The Sheridan Opera House / Arts Foundation
The Historic Sheridan Opera House
Come on George. You are a still callow 50-something. Well maybe not callow. Never callow, but the gap between you and “old” is as wide as the spread between model Lauren Hutton’s two front teeth. And she is old. Probably over 65. But I mean “old” in a good way. There is a difference between old and in the way and elegant, high functioning old like Hutton, Mirren, Nelson (Mandela or Willie), Buffet (Jimmy or Warren), Steinem. Or for that matter, Telluride’s two favorite old broads: The New Sheridan Hotel and the historic Sheridan Opera House.
Since her youth, Telluride’s Opera House has been described as a “jewel box,” at ease hobnobbing with the best and the brightest in politics and the performing arts. Among those who accepted her gracious gifts in Telluride’s steamy, seamy past: Sarah Bernhardt, Lillian Gish, Socialist Presidential candidate Eugene Debs and William Jennings Bryant.
When the Sheridan Opera House opened for business (as the Segerberg Opera House), a combination vaudeville and movie theatre, one fine Wednesday in July 1913, the local rag waxed rhapsodic, describing the venue as “one of the prettiest and best appointed ‘show houses’ in the state.” (And it was built with connecting floors to the lavish New Sheridan Hotel, which enabled prominent entertainers of the period to escape the paparazzi and travel directly from their rooms to the stage.)
To find out what’s in store for Fall 20111/Winter 2012 season, click the “play” button and listen to Opera House executive director Ronnie Palamar’s interview.
The Opera House has screened films since 1914, one year before “Birth of a Nation,” considered to be the first feature film, was released. And it has remained the primo venue and patron haunt for the Telluride Film Festival since 1974, when Gloria Swanson was a tributee.
For better and for worse, the fortunes of the Opera House followed those of the town: boom and then bust. By the 1960s/1970s, the Opera House had gone to seed and was in need of a major overhaul. It’s a long story but let’s cut to the chase: in 1991, Keith and Sandra Carradine founded the Sheridan Arts Foundation and saved the Opera House from commercial development. Following a major facelift that took nine years to complete, (2000 – 2009), everything old is new again.
Today, the intimate 238-seat theater, a designated landmark within a National Historic Landmark District, continues to play a major role in Telluride’s cultural and social life, regularly featuring live theater, concerts, movies, and lectures. Add to the list of supernovas that graced the Opera House stage way back then, names such as the Carradine brothers, Keith, Robert and David, Carol Burnett, Sissy Spacek, Daryl Hannah, Billy Bob Thornton (in his rock and roll persona), Richie Havens, Mumford & Sons, Leon Russell, Jeff Daniels, Los Lobos, Steve Earle and Three Dog Night and more recently, the now- famous comedians Ed Helms, Aziz Ansari and Rob Corddry.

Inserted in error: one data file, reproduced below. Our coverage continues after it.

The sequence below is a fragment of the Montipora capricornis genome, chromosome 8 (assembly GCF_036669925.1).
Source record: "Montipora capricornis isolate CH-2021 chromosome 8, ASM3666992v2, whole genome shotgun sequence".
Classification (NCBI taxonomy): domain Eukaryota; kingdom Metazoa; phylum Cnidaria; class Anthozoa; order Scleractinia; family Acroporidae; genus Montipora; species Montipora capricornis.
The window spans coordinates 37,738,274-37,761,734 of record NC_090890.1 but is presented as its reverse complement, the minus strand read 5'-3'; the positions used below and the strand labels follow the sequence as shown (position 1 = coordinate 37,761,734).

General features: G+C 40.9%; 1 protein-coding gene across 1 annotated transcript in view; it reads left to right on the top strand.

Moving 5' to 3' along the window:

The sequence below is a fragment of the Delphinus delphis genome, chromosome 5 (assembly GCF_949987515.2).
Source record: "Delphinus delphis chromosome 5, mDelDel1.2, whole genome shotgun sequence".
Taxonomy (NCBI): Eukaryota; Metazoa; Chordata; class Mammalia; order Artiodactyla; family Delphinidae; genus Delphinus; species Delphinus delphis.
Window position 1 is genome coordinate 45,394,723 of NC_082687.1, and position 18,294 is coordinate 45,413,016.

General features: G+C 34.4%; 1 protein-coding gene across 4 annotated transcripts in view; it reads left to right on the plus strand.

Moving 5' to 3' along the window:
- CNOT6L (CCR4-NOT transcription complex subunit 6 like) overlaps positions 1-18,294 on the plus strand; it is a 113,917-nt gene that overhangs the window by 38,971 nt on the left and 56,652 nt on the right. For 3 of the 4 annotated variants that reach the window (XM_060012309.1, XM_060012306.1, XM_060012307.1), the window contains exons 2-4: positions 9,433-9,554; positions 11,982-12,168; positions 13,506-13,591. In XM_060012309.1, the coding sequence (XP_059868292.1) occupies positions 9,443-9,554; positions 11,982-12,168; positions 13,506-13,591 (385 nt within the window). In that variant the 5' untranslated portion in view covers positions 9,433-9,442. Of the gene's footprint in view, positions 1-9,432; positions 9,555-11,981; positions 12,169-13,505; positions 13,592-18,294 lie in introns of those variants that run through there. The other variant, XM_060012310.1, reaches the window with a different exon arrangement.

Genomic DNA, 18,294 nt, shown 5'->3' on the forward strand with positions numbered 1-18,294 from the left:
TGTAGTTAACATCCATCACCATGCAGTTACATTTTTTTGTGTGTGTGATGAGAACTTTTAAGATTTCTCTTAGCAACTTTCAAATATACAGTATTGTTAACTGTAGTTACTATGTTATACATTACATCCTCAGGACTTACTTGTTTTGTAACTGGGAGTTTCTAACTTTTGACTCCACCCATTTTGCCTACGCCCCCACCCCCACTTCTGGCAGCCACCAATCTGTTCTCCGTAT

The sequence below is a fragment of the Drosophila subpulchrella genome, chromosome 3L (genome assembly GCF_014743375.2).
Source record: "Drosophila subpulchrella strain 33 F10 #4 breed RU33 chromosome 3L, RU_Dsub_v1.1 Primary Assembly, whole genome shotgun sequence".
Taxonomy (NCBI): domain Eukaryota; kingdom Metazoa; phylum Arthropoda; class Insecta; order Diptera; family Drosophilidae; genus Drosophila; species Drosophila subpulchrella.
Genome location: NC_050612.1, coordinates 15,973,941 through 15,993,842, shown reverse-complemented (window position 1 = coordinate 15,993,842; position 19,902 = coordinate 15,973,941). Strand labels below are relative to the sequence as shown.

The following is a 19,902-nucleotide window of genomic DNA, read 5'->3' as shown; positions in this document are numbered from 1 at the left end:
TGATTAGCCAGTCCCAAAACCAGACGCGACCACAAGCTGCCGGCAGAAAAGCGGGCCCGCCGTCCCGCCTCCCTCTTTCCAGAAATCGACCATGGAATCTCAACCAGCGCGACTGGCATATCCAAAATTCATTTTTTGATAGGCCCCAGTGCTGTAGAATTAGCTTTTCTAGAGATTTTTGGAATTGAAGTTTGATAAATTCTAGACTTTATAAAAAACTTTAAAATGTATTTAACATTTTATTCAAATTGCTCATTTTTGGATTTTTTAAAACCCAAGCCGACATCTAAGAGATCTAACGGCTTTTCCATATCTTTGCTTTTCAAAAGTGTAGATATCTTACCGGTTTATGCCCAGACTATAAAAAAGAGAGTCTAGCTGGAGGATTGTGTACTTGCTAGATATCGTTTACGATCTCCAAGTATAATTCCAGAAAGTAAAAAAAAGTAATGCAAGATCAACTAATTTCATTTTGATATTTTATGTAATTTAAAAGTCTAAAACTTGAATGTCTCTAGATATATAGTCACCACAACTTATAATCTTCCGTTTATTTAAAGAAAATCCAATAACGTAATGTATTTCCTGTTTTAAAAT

(By the by, Corddry is wonderful as a liberal do-gooder in Jennifer Garner’s new comedy “Butter,” which premiered at the Telluride Film Festival. For more on that, follow this link: http://www.tellurideinside.com/2011/09/telluride-film-festival-38-george-clooney-no-slumdog-big-smaller-films.html.)
What’s more, the lady has a big heart. The Sheridan Opera House supports the SAF Young People’s Theater (YPT), a innovative program that teaches theatre arts to young people ages 3 – 18. On the boards since 1999, SAFYPT enrolls over 250 students, largely thanks to its charismatic, dynamic director Jen Julia, who subscribes to the belief that theatre skills are life skills.
For 20 years and counting, annually the Opera House supports a Wild West Fest, a celebration of western arts, culture and customs. The week-long event offers a much needed blast of fresh mountain air to kids from the Boys & Girls Clubs of America, who come to town from inner cities to work with mentors in hands-on activities that include drama, fly-fishing, golf, songwriting, and dance.
And the Sheridan Arts Foundation/Opera House is a patron of the fine arts. Every year for the past eight, the SAF invites a group of America’s top plein air painters to town for week to, well, paint the town – and the surrounding landscape. The result of their work is displayed in a two-day public art extravaganza and fundraiser over the Fourth of July weekend. (See related story for the origins of that fabulous event, shades of Norman Rockwell.)
Telluride and Mountain Village have two other major venues, The Michael D. Palm Theatre (in town and attached to the Middle School/High School) and the Telluride Conference Center (Mountain Village). Both are differently wonderful from the historic Opera House, but for sure, neither has ghosts. You heard it here…